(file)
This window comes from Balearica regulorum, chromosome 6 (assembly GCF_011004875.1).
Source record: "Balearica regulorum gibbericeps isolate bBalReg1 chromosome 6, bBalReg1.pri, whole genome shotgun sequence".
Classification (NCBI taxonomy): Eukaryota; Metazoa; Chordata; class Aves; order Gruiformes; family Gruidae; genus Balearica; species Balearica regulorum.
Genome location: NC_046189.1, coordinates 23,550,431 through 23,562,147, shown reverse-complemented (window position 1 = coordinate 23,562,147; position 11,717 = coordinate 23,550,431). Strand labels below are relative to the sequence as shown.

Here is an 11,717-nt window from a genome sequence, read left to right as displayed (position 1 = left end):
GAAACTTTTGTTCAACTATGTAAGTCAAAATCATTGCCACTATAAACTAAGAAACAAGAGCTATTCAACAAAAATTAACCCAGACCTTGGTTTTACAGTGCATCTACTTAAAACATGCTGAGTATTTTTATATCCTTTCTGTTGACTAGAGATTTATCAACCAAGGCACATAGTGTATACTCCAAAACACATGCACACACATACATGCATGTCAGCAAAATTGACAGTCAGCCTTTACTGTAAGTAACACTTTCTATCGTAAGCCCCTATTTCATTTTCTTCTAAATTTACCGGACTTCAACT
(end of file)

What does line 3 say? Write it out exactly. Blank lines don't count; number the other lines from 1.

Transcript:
Classification (NCBI taxonomy): Eukaryota; Metazoa; Chordata; class Aves; order Gruiformes; family Gruidae; genus Balearica; species Balearica regulorum.